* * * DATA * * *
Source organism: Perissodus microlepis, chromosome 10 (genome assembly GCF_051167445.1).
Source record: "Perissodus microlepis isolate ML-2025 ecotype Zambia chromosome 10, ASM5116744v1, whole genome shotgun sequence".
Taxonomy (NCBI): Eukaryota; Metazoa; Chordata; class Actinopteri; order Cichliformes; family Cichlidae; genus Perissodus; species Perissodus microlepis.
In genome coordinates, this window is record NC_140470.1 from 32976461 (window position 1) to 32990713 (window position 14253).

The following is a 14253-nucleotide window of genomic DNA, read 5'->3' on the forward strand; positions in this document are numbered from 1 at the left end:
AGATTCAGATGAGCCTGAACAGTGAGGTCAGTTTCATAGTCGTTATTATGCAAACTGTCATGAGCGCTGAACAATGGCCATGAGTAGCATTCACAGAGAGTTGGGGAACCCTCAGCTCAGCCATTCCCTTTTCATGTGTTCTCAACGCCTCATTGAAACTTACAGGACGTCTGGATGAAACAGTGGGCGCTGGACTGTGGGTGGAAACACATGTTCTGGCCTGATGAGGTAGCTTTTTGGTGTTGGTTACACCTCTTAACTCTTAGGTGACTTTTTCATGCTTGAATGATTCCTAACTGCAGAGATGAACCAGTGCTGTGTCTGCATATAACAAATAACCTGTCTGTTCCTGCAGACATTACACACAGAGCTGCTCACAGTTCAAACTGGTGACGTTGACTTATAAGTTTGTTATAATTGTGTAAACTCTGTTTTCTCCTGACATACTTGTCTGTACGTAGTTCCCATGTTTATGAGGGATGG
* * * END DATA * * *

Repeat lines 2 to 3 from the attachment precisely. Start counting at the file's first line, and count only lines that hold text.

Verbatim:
Source record: "Perissodus microlepis isolate ML-2025 ecotype Zambia chromosome 10, ASM5116744v1, whole genome shotgun sequence".
Taxonomy (NCBI): Eukaryota; Metazoa; Chordata; class Actinopteri; order Cichliformes; family Cichlidae; genus Perissodus; species Perissodus microlepis.